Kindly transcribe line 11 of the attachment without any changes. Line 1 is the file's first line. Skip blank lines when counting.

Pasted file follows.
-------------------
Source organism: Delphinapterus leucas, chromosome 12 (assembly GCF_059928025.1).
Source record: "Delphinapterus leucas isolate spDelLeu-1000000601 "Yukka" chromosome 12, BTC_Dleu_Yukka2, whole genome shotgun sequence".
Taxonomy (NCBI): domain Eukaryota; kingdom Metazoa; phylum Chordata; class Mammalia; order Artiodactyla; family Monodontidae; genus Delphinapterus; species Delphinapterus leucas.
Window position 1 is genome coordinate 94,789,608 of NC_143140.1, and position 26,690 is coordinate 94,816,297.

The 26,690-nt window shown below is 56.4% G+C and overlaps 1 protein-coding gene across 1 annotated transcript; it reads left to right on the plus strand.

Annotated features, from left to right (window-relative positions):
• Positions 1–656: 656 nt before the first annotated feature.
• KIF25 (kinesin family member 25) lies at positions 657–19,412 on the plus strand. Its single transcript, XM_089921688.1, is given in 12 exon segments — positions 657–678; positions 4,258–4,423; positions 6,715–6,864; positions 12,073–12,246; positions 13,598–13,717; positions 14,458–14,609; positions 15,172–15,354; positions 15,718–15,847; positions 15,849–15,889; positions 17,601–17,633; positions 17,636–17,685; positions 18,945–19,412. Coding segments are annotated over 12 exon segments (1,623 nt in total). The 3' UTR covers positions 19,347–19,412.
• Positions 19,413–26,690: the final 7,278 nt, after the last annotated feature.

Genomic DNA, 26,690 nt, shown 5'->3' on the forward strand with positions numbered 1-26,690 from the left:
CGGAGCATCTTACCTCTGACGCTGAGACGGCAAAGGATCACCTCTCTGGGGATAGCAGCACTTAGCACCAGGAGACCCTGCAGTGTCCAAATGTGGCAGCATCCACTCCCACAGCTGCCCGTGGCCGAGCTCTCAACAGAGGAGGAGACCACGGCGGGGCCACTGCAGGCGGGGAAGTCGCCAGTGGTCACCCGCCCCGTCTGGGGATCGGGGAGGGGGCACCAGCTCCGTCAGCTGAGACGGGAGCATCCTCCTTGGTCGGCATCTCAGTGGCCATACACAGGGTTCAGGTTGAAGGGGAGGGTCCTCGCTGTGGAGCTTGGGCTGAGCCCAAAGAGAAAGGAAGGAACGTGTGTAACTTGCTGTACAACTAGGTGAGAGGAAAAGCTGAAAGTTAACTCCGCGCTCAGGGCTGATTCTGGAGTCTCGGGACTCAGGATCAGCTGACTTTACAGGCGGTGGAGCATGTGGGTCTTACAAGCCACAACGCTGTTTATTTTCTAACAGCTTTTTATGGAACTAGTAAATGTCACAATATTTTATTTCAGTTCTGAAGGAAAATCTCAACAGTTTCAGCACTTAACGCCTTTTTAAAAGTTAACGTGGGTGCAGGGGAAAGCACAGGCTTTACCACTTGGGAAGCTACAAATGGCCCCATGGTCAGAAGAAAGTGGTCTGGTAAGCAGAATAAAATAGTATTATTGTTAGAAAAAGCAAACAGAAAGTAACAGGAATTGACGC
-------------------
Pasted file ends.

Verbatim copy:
CGGAGCATCTTACCTCTGACGCTGAGACGGCAAAGGATCACCTCTCTGGGGATAGCAGCACTTAGCACCAGGAGACCCTGCAGTGTCCAAATGTGGCAGCATCCACTCCCACAGCTGCCCGTGGCCGAGCTCTCAACAGAGGAGGAGACCACGGCGGGGCCACTGCAGGCGGGGAAGTCGCCAGTGGTCACCCGCCCCGTCTGGGGATCGGGGAGGGGGCACCAGCTCCGTCAGCTGAGACGGGAGCATCCTCCTTGGTCGGCATCTCAGTGGCCATACACAGGGTTCAGGTTGAAGGGGAGGGTCCTCGCTGTGGAGCTTGGGCTGAGCCCAAAGAGAAAGGAAGGAACGTGTGTAACTTGCTGTACAACTAGGTGAGAGGAAAAGCTGAAAGTTAACTCCGCGCTCAGGGCTGATTCTGGAGTCTCGGGACTCAGGATCAGCTGACTTTACAGGCGGTGGAGCATGTGGGTCTTACAAGCCACAACGCTGTTTATTTTCTAACAGCTTTTTATGGAACTAGTAAATGTCACAATATTTTATTTCAGTTCTGAAGGAAAATCTCAACAGTTTCAGCACTTAACGCCTTTTTAAAAGTTAACGTGGGTGCAGGGGAAAGCACAGGCTTTACCACTTGGGAAGCTACAAATGGCCCCATGGTCAGAAGAAAGTGGTCTGGTAAGCAGAATAAAATAGTATTATTGTTAGAAAAAGCAAACAGAAAGTAACAGGAATTGACGC